In any given year, millions of dollars in exports and imports cross borders all across the globe. The United States exported $1.7 trillion in 2018. A lot of paperwork is involved with all those goods leaving the shores and landing in other countries. This process can often lead to customs transaction issues that slow down delivery.
A customs broker can help you avoid these issues. We explore the role of the customs broker and how their expertise helps companies avoid mishaps.
If you’re looking for an El Paso customs broker, RM Customhouse can help you deliver to your clients on time. Call us to learn more.
What are Some Common Customs Transaction Issues
International trade involves a lot of moving parts. With this in mind, importers and exporters have several key areas of concern that will often cause hiccups or delays in the process. A customs broker’s role is to help businesses remain in compliance with government requirements of the importing or exporting process. The broker is involved in assisting with duties, fees, and payments on behalf of the business or company.
These are some of the most common if you are an importer:
- Tariff Classification: This is a fundamental point for all importers. How a tariff is classified determines the item’s duty rate and eligibility for specific trade programs or trade agreements. This classification also helps in determining whether the article is subject to antidumping or countervailing quotas or duties.
- Customs Valuation: In imports, duty rates are expressed as percentages of the dutiable value of imported merchandise. It’s important not to overlook required additions such as royalty, license fees, year-end price adjustment, etc. These might not be reflected in the invoice and can thus cause customs issues.
- Trade Agreements: The United States has established free trade agreements with countries around the world, such as Mexico, Canada, Dominican Republic, Australia, and more. Importers need to determine whether their products are classified under any of these agreements or the Generalized System of Preferences. Customs closely look at the eligibility requirements and ensure compliance.
- Country of Origin Marking: Shipping containers crossing borders have to be specifically marked with the country of origin. Products that are improperly marked can cause issues and be forfeited, denied entry, or seized. There are very specific restrictions in each country regarding how you mark certain containers.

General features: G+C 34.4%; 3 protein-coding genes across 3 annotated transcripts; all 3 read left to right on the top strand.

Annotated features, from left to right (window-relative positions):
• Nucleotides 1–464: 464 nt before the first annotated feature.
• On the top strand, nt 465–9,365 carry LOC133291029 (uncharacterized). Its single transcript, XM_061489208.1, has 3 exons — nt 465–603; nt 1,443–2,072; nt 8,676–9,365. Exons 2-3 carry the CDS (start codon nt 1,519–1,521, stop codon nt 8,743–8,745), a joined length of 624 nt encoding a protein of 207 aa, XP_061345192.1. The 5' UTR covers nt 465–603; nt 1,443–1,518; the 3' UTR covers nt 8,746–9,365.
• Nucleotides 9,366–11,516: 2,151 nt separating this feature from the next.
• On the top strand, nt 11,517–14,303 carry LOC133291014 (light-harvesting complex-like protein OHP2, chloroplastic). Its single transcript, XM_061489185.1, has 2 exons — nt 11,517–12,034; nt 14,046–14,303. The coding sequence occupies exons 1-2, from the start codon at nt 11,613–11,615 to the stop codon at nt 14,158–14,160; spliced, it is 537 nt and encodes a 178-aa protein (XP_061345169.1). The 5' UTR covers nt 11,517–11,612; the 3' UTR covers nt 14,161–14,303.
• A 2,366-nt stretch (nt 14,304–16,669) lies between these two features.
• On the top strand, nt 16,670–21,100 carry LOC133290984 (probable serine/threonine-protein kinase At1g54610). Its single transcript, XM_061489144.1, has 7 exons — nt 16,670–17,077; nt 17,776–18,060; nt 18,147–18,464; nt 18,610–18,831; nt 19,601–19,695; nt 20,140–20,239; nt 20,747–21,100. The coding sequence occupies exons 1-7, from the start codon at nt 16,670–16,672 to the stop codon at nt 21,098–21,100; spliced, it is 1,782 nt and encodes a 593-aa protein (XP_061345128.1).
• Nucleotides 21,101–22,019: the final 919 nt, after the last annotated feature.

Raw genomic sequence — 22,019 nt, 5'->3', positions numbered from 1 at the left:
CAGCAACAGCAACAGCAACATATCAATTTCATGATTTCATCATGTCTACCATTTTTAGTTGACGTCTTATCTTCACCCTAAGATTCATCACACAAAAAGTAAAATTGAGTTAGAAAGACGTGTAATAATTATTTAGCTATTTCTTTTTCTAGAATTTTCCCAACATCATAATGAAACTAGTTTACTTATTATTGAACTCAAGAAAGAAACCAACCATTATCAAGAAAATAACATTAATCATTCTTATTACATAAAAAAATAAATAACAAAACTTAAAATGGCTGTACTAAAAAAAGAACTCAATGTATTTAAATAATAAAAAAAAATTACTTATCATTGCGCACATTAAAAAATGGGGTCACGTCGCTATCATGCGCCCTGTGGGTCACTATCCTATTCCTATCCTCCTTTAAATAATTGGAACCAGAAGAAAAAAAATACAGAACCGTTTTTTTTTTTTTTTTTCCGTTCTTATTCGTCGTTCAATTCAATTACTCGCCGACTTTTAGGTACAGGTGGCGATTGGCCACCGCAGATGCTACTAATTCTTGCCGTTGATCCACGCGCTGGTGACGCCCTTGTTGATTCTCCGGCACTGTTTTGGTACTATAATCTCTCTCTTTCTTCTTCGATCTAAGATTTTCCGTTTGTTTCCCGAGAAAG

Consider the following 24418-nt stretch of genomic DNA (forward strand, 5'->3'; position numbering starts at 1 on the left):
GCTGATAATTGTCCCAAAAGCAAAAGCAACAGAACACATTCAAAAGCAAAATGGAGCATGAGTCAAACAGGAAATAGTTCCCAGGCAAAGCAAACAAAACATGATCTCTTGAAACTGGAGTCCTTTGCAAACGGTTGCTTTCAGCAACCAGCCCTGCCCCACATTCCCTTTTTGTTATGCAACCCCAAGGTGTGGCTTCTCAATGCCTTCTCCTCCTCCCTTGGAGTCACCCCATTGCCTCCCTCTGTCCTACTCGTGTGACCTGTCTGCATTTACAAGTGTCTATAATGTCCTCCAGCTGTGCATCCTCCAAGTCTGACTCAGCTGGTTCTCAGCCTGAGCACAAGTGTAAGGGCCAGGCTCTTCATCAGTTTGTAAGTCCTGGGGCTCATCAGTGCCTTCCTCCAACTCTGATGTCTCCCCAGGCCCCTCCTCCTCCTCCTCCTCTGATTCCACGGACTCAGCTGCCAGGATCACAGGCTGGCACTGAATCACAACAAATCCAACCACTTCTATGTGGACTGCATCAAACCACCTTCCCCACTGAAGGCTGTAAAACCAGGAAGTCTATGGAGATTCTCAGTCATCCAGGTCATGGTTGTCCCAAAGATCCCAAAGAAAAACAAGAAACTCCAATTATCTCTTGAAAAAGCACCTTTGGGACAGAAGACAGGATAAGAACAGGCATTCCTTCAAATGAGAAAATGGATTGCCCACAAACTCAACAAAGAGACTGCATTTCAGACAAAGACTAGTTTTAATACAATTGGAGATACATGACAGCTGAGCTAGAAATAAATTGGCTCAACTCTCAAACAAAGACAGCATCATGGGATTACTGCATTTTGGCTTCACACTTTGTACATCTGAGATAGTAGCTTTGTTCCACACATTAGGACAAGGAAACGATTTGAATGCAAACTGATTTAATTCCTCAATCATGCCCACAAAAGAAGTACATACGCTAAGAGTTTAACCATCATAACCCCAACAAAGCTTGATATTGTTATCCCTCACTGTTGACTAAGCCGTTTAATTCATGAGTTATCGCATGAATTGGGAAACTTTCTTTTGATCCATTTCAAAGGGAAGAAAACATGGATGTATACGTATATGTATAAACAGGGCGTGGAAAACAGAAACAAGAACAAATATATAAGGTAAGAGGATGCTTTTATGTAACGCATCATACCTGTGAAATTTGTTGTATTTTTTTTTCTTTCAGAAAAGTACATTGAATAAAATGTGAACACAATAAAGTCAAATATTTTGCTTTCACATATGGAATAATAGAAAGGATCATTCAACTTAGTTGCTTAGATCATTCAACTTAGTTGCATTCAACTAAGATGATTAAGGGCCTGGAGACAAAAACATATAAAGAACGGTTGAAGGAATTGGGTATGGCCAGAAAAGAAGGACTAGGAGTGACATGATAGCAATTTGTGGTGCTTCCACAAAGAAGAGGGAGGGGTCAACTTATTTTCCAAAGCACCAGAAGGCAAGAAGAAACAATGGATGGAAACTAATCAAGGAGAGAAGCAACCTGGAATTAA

Issues with Intellectual Property: Customs can also examine imported merchandise to make sure that it is not infringing on any trademark, trade names, or copyright issues.
What are the Most Common Causes of Customs Penalties?
For people engaging in international trade, a breach in compliance or regulations can lead to a penalty. Common causes of Customs penalties include errors in the tariff classification, trademark infringement, failure to declare assists, failure to declare antidumping and countervailing duties, etc.
How Does a Broker Help You Deal with Transaction and Other Issues
In the process of international trade, importers can run into issues that delay or cause problems with their shipment. Generally, a broker will assist with:
- Goods classification
- Preparing and transmitting products through entry
- Obtaining the necessary paperwork
- Verify the admissibility of goods
- Filing petitions for relief
- Deal with CBP export requirements
So the job of a customs broker helps prepare, mitigate, and represent you in these situations. A broker will assist you with essential aspects of the trade process.
Handling Custom Transactions
In order for goods to enter the U.S., They require customs clearance. This means businesses and companies must submit the necessary paperwork and documentation. When it comes to goods entering the U.S., only customs brokers are authorized to present the information to Customs and Border Protection. They are licensed and specifically trained to fill out the entry forms, ensure proper classification codes, and document weight and quantity.
Pay Duties, Taxes, and Fees
When a business sends goods into the United States, it is the customs brokers that are involved in the process of paying dues, taxes, and fees. The customs brokers act on behalf of the business, and they are the only ones licensed to do so.
Customs brokers store and keep documents for inbound transactions, which is essential when issues arise, and the business must show their documentation. The records are private and shared only when needed via court order.
A Customs Brokers Acts on Your Behalf
When a problem arises, or a discrepancy is found, a customs broker acts on their client’s behalf and can therefore perform lawful transactions, sign confidential documents, and contact the relevant parties to ensure more reasonable rates. A broker can seek administrative remedies to help the client get the best rates possible.
Contact a Customs Broker for Your Shipping Needs
Whether you are importing or exporting, a customs broker is there to help you through the process. Here at RM Customhouse, we assist businesses that engage with international trade.
Does your business need custom broker services in El Paso? Call RM Customhouse and learn more.